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In the portion of the paper translated here, Neyman introduces a model for the analysis of field experiments conducted for the purpose of comparing a number of crop varieties, which makes use of a double-indexed array of unknown potential yields, one index corresponding to varieties and the other to plots. The yield corresponding to only one variety will be observed on any given plot, but through an urn model embodying sampling without replacement from this doubly indexed array, Neyman obtains a formula for the variance of the difference between the averages of the observed yields of two varieties. This variance involves the variance over all plots of the potential yields and the correlation coefficient $r$ between the potential yields of the two varieties on the same plot. Since it is impossible to estimate $r$ directly, Neyman advises taking $r = 1$, observing that in practice this may lead to using too large an estimated standard deviation, when comparing two variety means.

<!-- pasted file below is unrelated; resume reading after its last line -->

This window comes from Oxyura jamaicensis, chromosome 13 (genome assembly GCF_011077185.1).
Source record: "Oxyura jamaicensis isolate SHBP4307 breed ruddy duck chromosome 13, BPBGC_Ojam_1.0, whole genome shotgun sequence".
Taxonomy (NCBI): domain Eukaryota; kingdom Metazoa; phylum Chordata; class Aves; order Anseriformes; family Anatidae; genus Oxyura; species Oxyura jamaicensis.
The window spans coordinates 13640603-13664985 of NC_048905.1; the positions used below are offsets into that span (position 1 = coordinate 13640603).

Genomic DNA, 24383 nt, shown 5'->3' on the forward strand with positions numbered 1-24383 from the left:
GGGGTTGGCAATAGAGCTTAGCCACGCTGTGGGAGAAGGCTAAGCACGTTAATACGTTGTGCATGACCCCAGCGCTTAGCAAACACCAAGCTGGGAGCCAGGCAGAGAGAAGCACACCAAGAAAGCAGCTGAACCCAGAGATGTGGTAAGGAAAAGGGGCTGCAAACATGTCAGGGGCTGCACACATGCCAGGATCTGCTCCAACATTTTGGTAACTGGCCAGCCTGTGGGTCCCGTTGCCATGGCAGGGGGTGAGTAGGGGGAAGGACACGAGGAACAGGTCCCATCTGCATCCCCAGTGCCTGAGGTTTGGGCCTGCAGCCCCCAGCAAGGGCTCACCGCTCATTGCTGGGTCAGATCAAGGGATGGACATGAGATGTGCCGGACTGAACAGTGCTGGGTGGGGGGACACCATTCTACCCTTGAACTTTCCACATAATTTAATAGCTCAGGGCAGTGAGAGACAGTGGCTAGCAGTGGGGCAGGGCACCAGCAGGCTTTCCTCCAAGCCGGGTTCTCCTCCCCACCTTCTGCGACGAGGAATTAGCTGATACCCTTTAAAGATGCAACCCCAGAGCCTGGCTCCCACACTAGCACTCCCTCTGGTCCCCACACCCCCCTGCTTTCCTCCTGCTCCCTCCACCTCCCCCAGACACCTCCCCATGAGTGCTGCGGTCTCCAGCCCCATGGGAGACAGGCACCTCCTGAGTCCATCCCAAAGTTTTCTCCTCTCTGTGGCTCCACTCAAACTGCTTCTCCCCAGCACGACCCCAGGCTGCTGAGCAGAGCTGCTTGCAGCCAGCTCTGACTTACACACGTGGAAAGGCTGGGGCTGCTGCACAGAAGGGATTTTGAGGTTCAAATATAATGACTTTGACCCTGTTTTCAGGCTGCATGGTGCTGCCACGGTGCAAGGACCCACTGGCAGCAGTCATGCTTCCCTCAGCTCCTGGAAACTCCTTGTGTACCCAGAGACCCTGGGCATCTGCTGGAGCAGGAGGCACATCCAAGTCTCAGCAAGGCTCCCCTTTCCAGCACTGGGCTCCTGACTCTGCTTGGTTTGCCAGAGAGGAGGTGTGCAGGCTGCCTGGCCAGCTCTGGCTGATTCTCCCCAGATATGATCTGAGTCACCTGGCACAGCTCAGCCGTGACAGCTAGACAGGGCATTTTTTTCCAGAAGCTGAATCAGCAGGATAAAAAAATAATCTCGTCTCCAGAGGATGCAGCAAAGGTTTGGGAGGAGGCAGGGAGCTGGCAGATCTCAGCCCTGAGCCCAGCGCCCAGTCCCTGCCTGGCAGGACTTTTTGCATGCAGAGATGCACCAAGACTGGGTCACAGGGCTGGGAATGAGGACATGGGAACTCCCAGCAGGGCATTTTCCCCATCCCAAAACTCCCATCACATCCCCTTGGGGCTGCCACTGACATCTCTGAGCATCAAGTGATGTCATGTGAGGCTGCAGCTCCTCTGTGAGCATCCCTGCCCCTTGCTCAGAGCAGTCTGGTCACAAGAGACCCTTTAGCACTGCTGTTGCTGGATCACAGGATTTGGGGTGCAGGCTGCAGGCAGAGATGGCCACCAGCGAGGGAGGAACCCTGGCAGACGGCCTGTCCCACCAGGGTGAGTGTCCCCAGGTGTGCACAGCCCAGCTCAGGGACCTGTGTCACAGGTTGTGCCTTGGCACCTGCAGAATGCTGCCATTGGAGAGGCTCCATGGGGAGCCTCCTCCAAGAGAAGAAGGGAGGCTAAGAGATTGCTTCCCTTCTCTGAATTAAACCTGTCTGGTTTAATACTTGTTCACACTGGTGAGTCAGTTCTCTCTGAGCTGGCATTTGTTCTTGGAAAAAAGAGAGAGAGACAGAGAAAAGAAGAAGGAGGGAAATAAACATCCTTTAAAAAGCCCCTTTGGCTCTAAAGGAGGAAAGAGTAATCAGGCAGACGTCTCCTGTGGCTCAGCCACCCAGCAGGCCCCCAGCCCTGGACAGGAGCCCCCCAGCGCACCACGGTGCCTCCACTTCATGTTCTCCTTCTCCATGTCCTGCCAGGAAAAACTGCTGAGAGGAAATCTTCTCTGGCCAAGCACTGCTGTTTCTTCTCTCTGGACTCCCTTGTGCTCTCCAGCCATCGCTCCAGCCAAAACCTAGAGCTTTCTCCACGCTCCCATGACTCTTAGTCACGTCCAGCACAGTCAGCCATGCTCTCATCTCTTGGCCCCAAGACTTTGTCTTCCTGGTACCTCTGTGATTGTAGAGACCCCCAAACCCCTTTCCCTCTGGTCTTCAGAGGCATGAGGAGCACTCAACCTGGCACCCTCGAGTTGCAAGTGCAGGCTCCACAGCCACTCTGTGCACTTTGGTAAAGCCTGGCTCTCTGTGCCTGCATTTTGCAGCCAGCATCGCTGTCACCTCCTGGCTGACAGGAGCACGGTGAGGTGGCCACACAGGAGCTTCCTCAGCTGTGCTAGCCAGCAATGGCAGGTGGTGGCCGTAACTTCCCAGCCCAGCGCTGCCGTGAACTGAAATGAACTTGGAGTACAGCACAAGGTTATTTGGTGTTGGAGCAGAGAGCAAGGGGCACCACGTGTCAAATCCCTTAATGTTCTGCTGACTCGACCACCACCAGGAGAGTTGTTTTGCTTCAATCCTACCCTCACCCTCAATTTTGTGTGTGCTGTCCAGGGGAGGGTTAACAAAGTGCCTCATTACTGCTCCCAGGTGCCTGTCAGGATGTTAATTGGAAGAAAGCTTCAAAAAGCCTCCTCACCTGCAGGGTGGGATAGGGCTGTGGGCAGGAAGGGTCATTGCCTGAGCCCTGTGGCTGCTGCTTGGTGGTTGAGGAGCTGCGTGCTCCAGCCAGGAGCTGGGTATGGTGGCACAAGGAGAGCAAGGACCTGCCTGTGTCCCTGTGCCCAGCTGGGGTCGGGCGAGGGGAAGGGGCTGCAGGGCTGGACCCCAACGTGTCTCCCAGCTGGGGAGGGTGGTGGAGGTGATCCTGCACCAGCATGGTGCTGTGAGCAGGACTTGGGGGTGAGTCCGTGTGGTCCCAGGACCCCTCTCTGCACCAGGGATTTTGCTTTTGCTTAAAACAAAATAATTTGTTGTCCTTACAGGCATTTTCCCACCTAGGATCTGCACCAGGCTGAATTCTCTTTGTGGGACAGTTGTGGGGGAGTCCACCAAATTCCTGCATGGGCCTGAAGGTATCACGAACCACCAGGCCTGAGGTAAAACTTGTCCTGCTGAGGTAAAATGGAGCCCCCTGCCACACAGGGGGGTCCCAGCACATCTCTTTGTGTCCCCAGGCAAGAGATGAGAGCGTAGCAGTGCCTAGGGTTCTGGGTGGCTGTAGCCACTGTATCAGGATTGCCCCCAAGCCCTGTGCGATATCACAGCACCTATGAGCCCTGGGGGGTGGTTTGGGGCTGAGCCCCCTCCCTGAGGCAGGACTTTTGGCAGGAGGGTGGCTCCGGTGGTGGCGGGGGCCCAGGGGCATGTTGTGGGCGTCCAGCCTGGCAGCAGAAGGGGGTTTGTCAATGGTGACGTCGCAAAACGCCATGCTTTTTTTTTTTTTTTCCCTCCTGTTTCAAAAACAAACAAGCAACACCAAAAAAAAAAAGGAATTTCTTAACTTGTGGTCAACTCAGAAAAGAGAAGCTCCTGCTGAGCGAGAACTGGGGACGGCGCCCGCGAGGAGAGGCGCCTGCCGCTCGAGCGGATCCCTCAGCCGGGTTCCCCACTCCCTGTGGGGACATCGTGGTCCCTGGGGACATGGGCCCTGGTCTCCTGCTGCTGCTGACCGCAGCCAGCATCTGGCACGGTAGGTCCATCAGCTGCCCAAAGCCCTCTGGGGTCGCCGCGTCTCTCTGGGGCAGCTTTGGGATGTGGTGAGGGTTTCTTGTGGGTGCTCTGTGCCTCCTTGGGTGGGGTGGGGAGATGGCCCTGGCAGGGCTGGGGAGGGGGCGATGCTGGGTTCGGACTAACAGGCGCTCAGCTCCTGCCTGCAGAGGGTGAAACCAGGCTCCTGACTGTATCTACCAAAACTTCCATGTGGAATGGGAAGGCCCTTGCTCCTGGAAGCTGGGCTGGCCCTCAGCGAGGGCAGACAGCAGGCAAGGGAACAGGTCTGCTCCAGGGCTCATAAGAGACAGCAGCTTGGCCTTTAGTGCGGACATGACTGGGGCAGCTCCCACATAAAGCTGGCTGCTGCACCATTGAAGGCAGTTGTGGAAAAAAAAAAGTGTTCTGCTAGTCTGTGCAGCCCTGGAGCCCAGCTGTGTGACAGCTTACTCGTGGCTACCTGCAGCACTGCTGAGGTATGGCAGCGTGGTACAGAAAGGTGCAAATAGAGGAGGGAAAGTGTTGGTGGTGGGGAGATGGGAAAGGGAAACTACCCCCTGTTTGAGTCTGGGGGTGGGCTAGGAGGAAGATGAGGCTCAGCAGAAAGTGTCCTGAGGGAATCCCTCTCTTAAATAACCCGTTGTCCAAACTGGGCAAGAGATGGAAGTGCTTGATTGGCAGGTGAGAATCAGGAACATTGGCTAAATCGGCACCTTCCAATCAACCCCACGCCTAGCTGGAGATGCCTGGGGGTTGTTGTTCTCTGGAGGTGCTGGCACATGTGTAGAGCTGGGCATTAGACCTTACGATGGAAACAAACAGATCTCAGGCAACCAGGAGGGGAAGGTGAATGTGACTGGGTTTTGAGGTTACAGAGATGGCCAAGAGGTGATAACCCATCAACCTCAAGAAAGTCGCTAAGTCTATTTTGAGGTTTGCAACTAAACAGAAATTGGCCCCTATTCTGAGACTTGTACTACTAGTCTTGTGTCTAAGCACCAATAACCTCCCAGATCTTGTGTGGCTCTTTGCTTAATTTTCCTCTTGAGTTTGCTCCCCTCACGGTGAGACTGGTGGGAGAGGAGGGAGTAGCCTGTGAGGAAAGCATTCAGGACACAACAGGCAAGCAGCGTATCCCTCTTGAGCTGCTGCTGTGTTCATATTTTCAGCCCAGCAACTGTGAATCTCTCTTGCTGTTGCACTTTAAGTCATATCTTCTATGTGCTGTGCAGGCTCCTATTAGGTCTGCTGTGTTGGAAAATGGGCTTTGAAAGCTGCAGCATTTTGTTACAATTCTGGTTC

Objective In recent years, second‐line diabetes treatment with dipeptidyl peptidase–4 inhibitors (DPP‐4i) increased with a corresponding decrease in thiazolidinediones (TZDs). Using hospitalization for heart failure (HF) as a positive control outcome, we explored the use of calendar time as an instrumental variable (IV) and compared this approach to an active comparator new‐user study. Methods We identified DPP‐4i or TZD initiators after a 6‐month washout using Medicare claims 2006–2013. The IV was defined as a binary variable comparing initiators during October 2010 to December 2013 (postperiod) versus January 2008 to May 2010 (preperiod). We examined IV strength and estimated risk differences (RDs) for HF using Kaplan‐Meier curves, which were compared with propensity score (PS)–weighted RD for DPP‐4i versus TZD. Results The IV compared 22 696 initiators (78% DPP‐4i) in the postperiod versus 20 283 initiators (38% DPP‐4i) in the preperiod, resulting in 40% compliance. The active‐comparator (PS‐weighted) approach compared 26 198 DPP‐4i and 18 842 TZD initiators. Covariate balance across IV levels was slightly better than across treatments (standardized difference, 3% vs 4.5%). The 1‐ and 2‐year local average treatment effects of RD of HF per 100 patients in the “compliers” (95% confidence intervals) were −0.62 (−0.99 to −0.25) and −0.88 (−1.46 to −0.25). Corresponding PS‐weighted results were −0.20 (−0.33 to −0.05) and −0.18 (−0.30 to 0.03). Conclusion Both approaches indicated lesser risk of HF hospitalizations among DPP‐4i vs TZD initiators. The magnitude of the estimated effects may differ due to differences in the target populations and assumptions. Calendar time can be leveraged as an IV when market dynamics lead to profound changes in treatments.